The two that I noticed recently were from Norman Geras, writing for the Israel lobby group BICOM in their online magazine, Fathom and Toby Young in his Telegraph blog.
A second form of the Israel alibi for antisemitism is the plea that antisemitism should not be ascribed to anyone without evidence of active hatred of Jews on their part; without, that is to say, some clear sign of anti-Semitic intent. A well-known case of this second form arose with Caryl Churchill’s play ‘Seven Jewish Children’, following upon Israel’s invasion of Gaza in 2008-9. This play puts into Jewish mouths the view that Palestinians are ‘animals’ and that ‘they want their children killed to make people sorry for them’; but that there is no need to feel sorry for them; that we – the Jews – are the chosen people and that it is our safety and our children that matter; in sum, that ‘I wouldn’t care if we wiped them out’. I will not insist here on how this echoes the blood libel; it is enough that Churchill ascribes to the Jews, seeing themselves as chosen, murderous racist attitudes bordering on the genocidal. On the face of it, one would think, this is a clear candidate for anti-Semitic discourse.And here's Young:
Described by Howard Jacobson as "a hate-filled little chamber piece", this play makes a direct analogy between the systematic and deliberate murder of hundreds of thousands of Jewish children by the Nazis and the accidental death of Palestinian children at the hands of the Israeli Defence Force. "Tell her we’re better haters, tell her we’re chosen people, tell her I look at one of their children covered in blood and what do I feel? Tell her all I feel is happy it’s not her," says one of the Israeli characters.Both Geras and Young are referring to words spoken by one Jewish parent out of a total of fourteen. Understand? There are seven Jewish children, ergo, fourteen Jewish parents or seven Jewish mothers with partners who may or may not be Jewish given matrilinear descent. Apart from the fact that the words spoken by one Jewish parent out of anything from 7 to 14 do not amount to antisemitic imagery, there are another 6 to 13 parents who don't say anything that could be construed even by hasbaristas as being antisemitic.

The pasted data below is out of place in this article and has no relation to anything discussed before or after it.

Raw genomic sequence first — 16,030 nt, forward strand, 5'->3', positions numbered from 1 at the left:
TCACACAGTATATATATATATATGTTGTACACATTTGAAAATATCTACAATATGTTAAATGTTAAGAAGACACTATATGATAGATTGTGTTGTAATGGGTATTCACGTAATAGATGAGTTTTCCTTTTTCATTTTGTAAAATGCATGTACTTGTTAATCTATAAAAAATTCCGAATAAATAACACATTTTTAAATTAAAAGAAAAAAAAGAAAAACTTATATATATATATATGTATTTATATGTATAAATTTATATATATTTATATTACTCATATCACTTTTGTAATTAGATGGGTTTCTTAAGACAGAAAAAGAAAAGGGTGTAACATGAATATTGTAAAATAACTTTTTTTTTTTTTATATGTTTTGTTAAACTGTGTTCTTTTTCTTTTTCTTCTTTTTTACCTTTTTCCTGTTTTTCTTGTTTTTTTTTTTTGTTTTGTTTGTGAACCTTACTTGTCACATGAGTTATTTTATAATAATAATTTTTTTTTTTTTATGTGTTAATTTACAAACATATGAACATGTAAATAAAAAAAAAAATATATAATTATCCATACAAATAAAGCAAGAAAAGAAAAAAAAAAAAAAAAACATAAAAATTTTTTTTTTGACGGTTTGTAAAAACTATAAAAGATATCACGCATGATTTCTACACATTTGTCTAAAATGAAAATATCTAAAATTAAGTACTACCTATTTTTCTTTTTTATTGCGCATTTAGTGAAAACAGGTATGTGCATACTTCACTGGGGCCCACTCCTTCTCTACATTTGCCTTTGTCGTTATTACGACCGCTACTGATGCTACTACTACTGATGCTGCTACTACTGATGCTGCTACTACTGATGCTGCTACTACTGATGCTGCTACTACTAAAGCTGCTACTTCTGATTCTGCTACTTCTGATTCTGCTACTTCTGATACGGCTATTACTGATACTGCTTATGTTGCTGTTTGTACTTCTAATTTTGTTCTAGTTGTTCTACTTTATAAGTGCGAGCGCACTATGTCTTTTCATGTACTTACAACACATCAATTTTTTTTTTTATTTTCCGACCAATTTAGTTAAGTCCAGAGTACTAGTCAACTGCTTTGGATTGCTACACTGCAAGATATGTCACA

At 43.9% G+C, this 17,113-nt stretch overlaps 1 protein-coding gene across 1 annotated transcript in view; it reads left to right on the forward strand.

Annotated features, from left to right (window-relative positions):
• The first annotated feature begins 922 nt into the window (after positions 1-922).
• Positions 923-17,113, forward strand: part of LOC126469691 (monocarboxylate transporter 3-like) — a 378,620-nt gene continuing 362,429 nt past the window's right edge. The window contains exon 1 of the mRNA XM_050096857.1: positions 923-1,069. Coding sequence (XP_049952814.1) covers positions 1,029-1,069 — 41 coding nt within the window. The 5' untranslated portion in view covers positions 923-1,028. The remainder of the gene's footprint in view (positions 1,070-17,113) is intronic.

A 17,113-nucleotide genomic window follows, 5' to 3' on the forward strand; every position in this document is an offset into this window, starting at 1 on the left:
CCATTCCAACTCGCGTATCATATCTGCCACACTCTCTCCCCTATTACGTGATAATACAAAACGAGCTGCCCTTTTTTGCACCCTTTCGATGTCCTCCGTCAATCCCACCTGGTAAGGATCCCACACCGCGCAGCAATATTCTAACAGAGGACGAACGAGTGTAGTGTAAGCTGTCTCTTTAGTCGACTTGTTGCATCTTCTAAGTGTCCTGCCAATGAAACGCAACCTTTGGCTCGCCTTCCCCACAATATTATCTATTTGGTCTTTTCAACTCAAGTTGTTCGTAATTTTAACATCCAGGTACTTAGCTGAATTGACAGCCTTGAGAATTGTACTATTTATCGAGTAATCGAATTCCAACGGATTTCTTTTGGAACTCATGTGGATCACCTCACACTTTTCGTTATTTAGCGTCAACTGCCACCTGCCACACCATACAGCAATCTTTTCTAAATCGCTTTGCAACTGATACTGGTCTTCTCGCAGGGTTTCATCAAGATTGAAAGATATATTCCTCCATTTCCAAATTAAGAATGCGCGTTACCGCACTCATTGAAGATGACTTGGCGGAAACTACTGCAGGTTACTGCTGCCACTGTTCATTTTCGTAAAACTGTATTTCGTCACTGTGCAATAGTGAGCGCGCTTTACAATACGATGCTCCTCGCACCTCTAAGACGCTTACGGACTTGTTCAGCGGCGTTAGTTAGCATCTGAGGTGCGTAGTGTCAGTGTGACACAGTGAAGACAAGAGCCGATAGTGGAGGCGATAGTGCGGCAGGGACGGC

So here's the play as performed by Jennie Stoller from the Guardian website:
And here's the script from the Guardian with some dos and don'ts tacked onto the end:
I remember when the play first came out. Various zionists made much of the fact that it was called "Jewish" children, not "Israeli" or "zionist" children. But most of the children weren't Israeli and, arguably, none were zionist, they were children after all. Then they focused on the "bloodthirstiness" of one of the parents but he (or she) wasn't bloodthirsty, just angry and aggressive. I think it was Jonathan Freedland, it may as well have been him, who said that the play portrayed Jewish parents as lying to their children. But there was a war on, what were they supposed to say? And if the parents only told the truth to their children, wouldn't the same hasbaristas claim that the play showed Jewish parents being utterly insensitive to the feelings of their children?
The fact is there is nothing antisemitic about the play, 7 Jewish Children, but we are now in year 5 of zionists claiming that there is.
PS - I found the Toby Young blog via an interesting tweet exchange regarding Gerald Scarfe's Sunday Times cartoon:
Young's response was a complete dodge. The post he links to doesn't even mention the Scarfe cartoon.
Toby Young, aka, @toadmeister, describes himself as a Maverick Tory and a Classical Liberal. His own website is called No Sacred Cows. No further comment required.